95-year-old Ranger, Millennial Youth Share National Park Adventures at CBC

At the Congressional Black Caucus (CBC) Annual Legislative Conference last Friday, Sept. 16, I heard a black former director of the National Park Service describe its development since it was formed in 1916 to protect the first 34 national monuments. He's been a leader in the agency for almost half its existence, since Director Stewart Udall sought to integrate the system in the early 60's, and sent aspiring park ranger Bob Stanton from Texas into exclusive Jackson, Wyoming to work in Grand Teton National Park.

I heard 95-year-old Ranger Betty Reid Soskin whose American experience spans more than half of the 240 years since we became a Republic - her enslaved grandmother being a role model in her life till she was 27. The sprightly ranger who not only worked in the Richmond shipyards during WWII but returned to lead the creation of the park commemorating that legacy said, "The National Park System attracts and educates the middle class. So if we want more people of color to utilize our parks, we can start by bringing more of us into the middle class."

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Congressman Alcee Hastings (c) with from left former NPS Director Bob Stanton, Audrey Peterman, Betty Reid Soskin, Clarence Fluker, Rachel Stewart, Dr. Carolyn Finney and Supt. Cassius Cash.

"Standing with National Park Service Director Jon Jarvis on the street in Marion, Alabama between Zion United Methodist Church and the old city jail just blocks away from where Jimmie Lee Jackson was murdered in 1965, on the day before the designation ceremony for the Marion to Selma Connecting Trail was a life changing experience," reported millennial Clarence Fluker, Deputy Associate Director of National Parks and Youth Engagement at the White House Council on Environmental Quality. "Never had it resonated with me so intensely the importance of the National Park Service's role in protecting, preserving and sharing America's diverse history through our cultural and historic sites. There is something so salient and powerful in the reflections about the past, while making sense of the present and looking toward the future brought on by standing in a place where history was made and you can see yourself in it."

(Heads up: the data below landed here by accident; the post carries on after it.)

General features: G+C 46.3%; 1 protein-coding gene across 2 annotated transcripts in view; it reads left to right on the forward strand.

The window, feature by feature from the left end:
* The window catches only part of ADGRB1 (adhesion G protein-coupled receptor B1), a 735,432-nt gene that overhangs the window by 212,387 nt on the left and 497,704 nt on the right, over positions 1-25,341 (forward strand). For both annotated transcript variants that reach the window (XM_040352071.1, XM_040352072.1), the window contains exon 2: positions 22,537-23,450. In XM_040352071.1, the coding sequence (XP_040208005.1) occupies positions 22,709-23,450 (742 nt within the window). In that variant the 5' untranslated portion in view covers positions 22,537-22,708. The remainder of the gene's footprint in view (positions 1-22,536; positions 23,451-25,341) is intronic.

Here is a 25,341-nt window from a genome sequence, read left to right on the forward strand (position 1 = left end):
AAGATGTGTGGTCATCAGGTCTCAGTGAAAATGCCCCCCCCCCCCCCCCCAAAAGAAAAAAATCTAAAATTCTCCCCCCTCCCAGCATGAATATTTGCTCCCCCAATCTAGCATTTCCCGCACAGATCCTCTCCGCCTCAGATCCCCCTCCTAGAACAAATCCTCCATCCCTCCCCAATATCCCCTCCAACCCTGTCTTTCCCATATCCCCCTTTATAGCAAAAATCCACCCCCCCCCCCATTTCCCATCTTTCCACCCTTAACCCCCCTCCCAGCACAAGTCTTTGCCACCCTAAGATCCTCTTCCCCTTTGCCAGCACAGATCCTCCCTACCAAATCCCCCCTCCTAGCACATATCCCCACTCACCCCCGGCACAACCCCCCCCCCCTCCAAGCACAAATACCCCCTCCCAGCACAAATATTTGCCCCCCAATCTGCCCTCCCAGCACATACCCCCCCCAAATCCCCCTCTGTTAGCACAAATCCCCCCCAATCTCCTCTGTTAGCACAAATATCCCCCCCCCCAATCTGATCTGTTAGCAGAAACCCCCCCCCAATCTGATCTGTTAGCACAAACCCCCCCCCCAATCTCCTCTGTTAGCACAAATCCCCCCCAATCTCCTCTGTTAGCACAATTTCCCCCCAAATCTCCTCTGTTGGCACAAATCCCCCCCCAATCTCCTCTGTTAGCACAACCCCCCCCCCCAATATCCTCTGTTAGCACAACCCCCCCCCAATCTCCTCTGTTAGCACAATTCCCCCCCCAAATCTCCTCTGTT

"I never imagined I would become a diver and work with other young people like myself to identify underwater wrecks in South Florida," said Rachel Stewart, a junior at Tennessee Technological University majoring in Civil and Environmental engineering. "Some of those ships may have brought our enslaved ancestors to these shores. Because of my mentor Kenneth Stewart and the Tennessee Aquatic Project, I was able to spend the summer diving and teaching at Dry Tortugas National Park, capturing invasive lion fish and experiencing the amazing coral reefs. I'd like everyone to know that we have these opportunities."

"I took my parents to the Martin Luther King Jr. National Historic Site when they visited me in Atlanta," said Dr. Carolyn Finney. "My father grew up in the South and has terrible memories. We walked into an exhibit and suddenly he grabbed my arm. I turned to look at him and his face was frozen. I followed his eyes and saw the sign, 'Whites Only.' Then he relaxed and smiled in relief. He told me that for a moment he thought he was back in the old south. At the end of the day he said 'You know, when you told me we were going to a national park I didn't think I'd have a good time. But I really did.' Seeing himself in that exhibit and what he went through in his life was a cathartic experience."

The Superintendent of the Great Smoky Mountains National Park, one of the most highly visited and accessible to 50% of the American population within a day's drive, Cassius Cash' boyish energy and enthusiasm boiled over when he held up his old Boy Scout belt that his mother brought out on a recent visit home. "It's funny how your life follows a path," he said, "because the first badge I won was for the environment." Superintendent Cash talked about the importance of showing Americans that the parks belong to everyone and they can be life changing. He mentioned the vital process of "on-boarding" new employees in a way that makes them feel part of the family, and invited the audience to join him on a "100-mile hike" that he's been making with citizens for the past several months.

As I listened to their stories, I felt gratified by the myriad different ways these Americans relate to our national parks. Sponsored by Congressman Alcee Hastings, the session "Creating Communities for Conservation: The Legacy of African Americans in the National Park System," was put together by Frank and me as members of the Next100 Coalition. Proceeds from the session will go to the Congressional Black Caucus Brain Trust to address how the Park Service could do a better job of engaging the full diversity of the American public.